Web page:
How Many Babies Is Too Many for a Single Neonatal Nurse?

By Karen Walker and Carole Kenner

Envisage this – you are a neonatal nurse and you go to work in a busy neonatal unit. Today, however, you are not in your own neonatal unit in your high-income country with ratios of approximately 1 nurse to 1 or 2 babies in intensive care and 1 to 4 in special care. Instead, you are in a low- or middle-income country, where they kindly place you in the “well baby” room in special care. These babies are nearly ready to go home. Here you find yourself the only nurse in that room for that shift – caring for all 45 babies sharing 30 cots as there are not enough cots for all the babies. Four of the babies are sharing phototherapy lights. You are advised that mothers will generally come every three hours to feed the babies, except for the few babies that have no family. Although highly skilled, from a simple mathematics calculation, you realise you have a maximum of 10 minutes to spend with each baby in an 8 hour shift – not including any breaks, writing notes, or new admissions. Reflect a little on how this would affect the quality of your care.

Unfortunately, this is a common scenario in many hospitals, although it is well known that when there are high nurse to neonate staffing ratios, there are increased episodes of missed care, patient safety issues, and poor quality care. [1]

We have an immense challenge ahead of us and we need to address it now. It is predicted that there will be a shortage of 18 million health care workers in the next ten years, and nurses make up nearly half of the health care workforce.[2] However, despite this worrying prediction for the future, we actually already have a crisis – but it is sadly invisible. These impossibly high ratios lead to staff stress and burnout, which not only cause nurses to leave the profession, but it also discourages others from becoming nurses.

It certainly contributes to neonatal morbidity and mortality, and although this scenario describes a special care unit, neonatal intensive care staffing ratios are also dangerously high in many units. To assist countries to achieve the Sustainable Development Goals (SDGs), and decrease neonatal mortality and morbidity we must take action.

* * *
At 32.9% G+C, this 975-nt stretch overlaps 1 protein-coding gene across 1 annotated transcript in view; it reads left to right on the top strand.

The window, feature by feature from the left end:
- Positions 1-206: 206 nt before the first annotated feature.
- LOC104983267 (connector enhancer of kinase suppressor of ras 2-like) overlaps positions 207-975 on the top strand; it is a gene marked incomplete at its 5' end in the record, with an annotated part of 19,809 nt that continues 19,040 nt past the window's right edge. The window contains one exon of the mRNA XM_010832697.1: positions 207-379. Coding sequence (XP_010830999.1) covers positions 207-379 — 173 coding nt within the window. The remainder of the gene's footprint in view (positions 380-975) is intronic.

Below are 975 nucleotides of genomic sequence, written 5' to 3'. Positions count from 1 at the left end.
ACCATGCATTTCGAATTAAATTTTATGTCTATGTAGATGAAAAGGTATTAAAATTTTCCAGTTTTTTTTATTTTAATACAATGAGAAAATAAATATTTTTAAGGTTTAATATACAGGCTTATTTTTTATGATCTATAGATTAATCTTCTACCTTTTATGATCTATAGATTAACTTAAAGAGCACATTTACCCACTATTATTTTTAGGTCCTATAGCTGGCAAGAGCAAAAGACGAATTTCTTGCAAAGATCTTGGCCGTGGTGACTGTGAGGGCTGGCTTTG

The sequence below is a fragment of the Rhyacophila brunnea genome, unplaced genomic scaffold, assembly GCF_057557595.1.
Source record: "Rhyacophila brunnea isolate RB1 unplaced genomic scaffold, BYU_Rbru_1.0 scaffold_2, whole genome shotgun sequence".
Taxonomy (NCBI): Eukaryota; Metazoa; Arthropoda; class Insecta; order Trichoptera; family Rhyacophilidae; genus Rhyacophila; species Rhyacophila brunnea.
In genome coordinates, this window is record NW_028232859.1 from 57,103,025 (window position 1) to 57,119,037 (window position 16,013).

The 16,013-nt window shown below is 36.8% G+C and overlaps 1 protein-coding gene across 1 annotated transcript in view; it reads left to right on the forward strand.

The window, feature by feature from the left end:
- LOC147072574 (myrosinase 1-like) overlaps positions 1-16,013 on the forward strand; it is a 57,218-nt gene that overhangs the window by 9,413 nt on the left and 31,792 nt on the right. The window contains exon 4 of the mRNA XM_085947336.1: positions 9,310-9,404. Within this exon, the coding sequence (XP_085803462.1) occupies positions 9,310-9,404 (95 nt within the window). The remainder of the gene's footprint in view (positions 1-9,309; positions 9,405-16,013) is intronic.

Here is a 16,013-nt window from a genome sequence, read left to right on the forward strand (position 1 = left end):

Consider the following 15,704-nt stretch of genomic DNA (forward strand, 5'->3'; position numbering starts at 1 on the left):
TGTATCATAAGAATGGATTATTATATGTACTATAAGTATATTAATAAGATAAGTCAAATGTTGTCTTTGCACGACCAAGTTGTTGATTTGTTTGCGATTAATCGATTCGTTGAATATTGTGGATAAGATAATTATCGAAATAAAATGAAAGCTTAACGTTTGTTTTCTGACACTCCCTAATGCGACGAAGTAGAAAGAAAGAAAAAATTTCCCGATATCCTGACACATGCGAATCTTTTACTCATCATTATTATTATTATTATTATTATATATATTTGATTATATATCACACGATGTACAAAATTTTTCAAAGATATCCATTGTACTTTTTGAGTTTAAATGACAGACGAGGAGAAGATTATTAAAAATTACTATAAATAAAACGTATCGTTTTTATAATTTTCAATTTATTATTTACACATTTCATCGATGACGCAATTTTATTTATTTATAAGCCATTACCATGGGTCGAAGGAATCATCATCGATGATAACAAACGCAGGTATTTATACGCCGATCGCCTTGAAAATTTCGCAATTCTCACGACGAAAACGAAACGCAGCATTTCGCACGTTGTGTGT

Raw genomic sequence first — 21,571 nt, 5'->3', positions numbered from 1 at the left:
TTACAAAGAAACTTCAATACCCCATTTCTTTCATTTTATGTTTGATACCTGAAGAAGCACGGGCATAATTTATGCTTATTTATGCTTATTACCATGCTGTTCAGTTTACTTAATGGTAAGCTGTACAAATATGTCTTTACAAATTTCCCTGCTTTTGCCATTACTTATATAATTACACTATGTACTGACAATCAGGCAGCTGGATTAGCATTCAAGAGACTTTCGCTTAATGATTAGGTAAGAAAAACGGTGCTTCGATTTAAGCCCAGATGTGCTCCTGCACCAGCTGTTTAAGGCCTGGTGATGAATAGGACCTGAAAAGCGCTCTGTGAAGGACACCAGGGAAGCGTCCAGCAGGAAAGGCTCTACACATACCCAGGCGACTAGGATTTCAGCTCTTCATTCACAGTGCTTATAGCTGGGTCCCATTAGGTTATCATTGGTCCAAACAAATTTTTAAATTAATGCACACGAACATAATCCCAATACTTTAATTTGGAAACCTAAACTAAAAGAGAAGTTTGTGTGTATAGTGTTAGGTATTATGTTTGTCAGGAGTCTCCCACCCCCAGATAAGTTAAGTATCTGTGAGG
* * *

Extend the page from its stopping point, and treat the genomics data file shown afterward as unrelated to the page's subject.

What should we do?

Do we need to train more nurses? This seems a logical solution, however it needs to be country specific as new graduate nurses cannot find work in some countries despite having a bachelor’s degree.

Should we just employ more nurses with neonatal knowledge where there are shortages? Definitely, but this needs financial support, as well as hospital and health systems changes. We must strengthen healthcare systems within countries, collecting workforce data to determine staffing ratios, neonatal outcomes, and supply and demand in order to have a well-educated workforce in the most needed areas.

Should we consider task shifting? Again, this is a sensible concept, which definitely needs to be applied at a hospital or unit. When the tasks of qualified neonatal nurses include cleaning equipment, going to the pharmacy and washing floors, there is great scope for task shifting. Again, this needs a financial and systems plan.

A Minister of Health from a fragile region with high maternal and neonatal mortality said recently when we were discussing this issue: “I have a limited budget to spend on health, health of everyone – I need a good financial argument about why I should spend the money here.”

This makes sense, as the money available for health is finite and we must put forward a clear economic argument, which is feasible as there is evidence available on the economic assessment of neonatal intensive care units, demonstrating cost effectiveness.[3]

The argument to provide quality care to reduce not only mortality but also morbidity, which is only possible with sufficient skilled nurses, is strong. We argue that these babies are the future workforce of each country and therefore the foundation of a stable economy. We also argue that nurses are the backbone of the healthcare system and, as such, are an economic driver. Changes to support a country’s achievement of the SDGs to decrease neonatal mortality and morbidity are not just the right thing to do: they are economically critical to a country’s growth.

Now is the time for a “call for action,” and for all national and global health care worker organizations and families to add their voices. Access to quality health care is a human right for our neonates and we need to advocate for this right!

[1] Cooley HL, Mara CA, Carle AC, Mark BA, Pickler RH. Association of nurse workload with missed nursing care in the Neonatal Intensive Care Unit. JAMA pediatrics. 2019 Jan 1;173(1):44-51.

[2] Addressing the 18 million health worker shortfall – 35 concrete actions and 6 key messages. WHO, 2019.

[3] Cheah IG. Economic assessment of neonatal intensive care. Translational Pediatrics. 2019 Jul;8(3):246.

About the Author

A/Prof Karen Walker, PhD, is the President, Council of International Neonatal Nurses, Inc. (COINN)

Prof Carole Kenner, PhD is the Chief Executive Officer, COINN

Post a Comment